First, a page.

The Economics A specification is filled with interesting topics like the distinction between positive and normative statements. You probably expect me to go on about the importance of the ability to distinguish between facts and opinions, and although I find this extremely important, I will not. What fascinates me the most, actually, are positive statements. Would you not agree with me that forecasts are positive statements in their very nature? Positive statements can be either proved or disproved – or maybe you can be partially wrong or right. This raises the question: are forecasts evaluated once their time-frame is in the past? I now for a fact the National Bureau of Statistics (NBS) does evaluate, and I would expect every institution in the business of prognosis to evaluate their forecasts on a regular basis, if only to improve their reliability. To calibrate so to say.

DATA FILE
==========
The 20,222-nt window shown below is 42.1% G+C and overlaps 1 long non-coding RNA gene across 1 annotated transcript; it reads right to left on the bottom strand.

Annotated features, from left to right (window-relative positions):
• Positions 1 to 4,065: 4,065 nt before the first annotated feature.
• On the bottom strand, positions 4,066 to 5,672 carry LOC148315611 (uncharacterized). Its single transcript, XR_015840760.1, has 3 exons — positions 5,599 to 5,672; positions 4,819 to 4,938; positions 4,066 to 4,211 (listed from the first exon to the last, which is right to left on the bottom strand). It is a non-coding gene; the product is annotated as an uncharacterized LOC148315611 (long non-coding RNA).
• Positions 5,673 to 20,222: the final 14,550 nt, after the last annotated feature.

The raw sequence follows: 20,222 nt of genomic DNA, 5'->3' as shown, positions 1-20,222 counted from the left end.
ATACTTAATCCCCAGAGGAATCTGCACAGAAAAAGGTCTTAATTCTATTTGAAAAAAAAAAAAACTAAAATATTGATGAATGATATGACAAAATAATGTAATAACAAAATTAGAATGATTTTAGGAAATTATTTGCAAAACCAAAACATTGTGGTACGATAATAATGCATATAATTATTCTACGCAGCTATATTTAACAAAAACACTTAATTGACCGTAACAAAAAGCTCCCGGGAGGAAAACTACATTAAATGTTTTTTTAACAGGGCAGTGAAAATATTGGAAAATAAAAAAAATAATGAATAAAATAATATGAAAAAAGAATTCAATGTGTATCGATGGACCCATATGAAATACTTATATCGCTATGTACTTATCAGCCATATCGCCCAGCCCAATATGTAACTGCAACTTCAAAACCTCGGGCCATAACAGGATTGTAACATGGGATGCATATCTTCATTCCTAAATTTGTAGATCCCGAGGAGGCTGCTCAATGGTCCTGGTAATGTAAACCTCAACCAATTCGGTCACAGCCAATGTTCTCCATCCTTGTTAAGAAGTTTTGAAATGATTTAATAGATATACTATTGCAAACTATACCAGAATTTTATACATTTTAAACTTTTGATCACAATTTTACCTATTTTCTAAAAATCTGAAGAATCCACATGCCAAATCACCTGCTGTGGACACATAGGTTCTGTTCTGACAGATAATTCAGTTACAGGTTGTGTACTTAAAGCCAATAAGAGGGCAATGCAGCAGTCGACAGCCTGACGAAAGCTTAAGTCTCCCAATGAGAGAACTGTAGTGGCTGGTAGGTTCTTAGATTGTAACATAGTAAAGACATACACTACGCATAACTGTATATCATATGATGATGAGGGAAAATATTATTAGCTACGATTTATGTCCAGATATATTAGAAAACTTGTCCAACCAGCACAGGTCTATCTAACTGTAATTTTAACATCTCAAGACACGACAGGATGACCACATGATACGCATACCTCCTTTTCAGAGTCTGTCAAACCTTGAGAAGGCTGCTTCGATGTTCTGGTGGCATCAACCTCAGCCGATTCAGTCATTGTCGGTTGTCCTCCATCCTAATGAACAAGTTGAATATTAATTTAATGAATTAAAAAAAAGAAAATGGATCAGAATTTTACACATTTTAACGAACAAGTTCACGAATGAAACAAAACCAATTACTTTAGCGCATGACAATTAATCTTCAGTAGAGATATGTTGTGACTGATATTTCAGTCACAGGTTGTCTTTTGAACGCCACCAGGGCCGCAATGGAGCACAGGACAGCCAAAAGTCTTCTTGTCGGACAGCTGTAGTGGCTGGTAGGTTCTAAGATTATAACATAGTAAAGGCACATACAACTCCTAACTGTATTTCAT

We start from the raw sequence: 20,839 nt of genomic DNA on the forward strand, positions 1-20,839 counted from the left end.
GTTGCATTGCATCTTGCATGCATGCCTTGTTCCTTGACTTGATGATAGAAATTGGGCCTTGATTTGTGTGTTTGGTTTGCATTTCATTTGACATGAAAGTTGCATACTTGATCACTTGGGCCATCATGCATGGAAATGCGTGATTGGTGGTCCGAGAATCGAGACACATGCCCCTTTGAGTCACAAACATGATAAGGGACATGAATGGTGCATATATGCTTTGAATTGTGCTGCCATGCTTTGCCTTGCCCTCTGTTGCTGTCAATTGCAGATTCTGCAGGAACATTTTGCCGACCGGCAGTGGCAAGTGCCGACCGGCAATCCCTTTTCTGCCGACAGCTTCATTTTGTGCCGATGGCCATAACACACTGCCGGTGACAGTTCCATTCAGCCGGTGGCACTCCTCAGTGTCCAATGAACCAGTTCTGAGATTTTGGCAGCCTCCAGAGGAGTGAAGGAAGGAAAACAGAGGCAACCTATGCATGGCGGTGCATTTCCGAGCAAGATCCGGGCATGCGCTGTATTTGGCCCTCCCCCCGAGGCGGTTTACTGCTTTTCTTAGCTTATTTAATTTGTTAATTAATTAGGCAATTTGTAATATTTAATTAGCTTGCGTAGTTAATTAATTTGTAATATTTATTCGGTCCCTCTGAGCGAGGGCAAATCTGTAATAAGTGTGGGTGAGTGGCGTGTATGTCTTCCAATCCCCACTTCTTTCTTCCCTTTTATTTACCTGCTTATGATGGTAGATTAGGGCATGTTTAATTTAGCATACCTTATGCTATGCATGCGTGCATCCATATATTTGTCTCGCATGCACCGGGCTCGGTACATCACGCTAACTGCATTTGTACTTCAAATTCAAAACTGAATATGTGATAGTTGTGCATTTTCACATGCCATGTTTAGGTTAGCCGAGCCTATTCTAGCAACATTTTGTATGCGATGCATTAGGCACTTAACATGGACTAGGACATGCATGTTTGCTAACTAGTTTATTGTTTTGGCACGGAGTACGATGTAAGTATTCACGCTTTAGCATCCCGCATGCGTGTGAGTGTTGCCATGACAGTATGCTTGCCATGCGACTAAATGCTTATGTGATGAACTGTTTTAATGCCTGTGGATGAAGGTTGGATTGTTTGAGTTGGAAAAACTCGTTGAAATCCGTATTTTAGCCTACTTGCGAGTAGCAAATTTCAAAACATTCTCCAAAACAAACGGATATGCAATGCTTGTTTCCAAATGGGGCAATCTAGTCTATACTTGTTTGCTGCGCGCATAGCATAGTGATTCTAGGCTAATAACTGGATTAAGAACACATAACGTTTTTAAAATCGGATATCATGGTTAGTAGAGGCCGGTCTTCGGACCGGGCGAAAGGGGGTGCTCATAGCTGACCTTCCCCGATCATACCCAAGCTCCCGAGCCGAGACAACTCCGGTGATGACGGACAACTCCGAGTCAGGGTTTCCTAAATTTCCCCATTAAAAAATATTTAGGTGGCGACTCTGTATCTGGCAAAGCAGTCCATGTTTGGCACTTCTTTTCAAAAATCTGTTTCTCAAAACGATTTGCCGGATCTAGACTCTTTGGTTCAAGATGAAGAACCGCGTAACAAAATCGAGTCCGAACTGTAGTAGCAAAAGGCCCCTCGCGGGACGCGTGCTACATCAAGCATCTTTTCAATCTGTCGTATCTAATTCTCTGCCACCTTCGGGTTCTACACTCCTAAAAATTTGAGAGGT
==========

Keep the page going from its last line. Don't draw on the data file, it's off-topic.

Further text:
I appreciate when forecasts are covered in the news, some attention is paid to the assumptions made to arrive at the forecast. I think this could contribute to thinking in scenarios. The computational power available to us nowadays, allows us to compute different scenarios, thus facilitating what-if-thinking. Evaluating forecasts in public could help us to understand the merit of forecasts better, and to appreciate the added-value of feedback cycles.
How can I use this in my lesson?
You could evaluate forecasts yourself with your students. You will need a forecast on the current time-frame and then collect data to either prove or disprove it. Or you can use an NBS projection. I found the National Population Projections1 of the NBS useful, since these include a comparison to the previous projections, with an evaluation of any differences.
- I think population is a basic economic concept, since it is made up of the mouths that need feeding and the bodies that need shelter.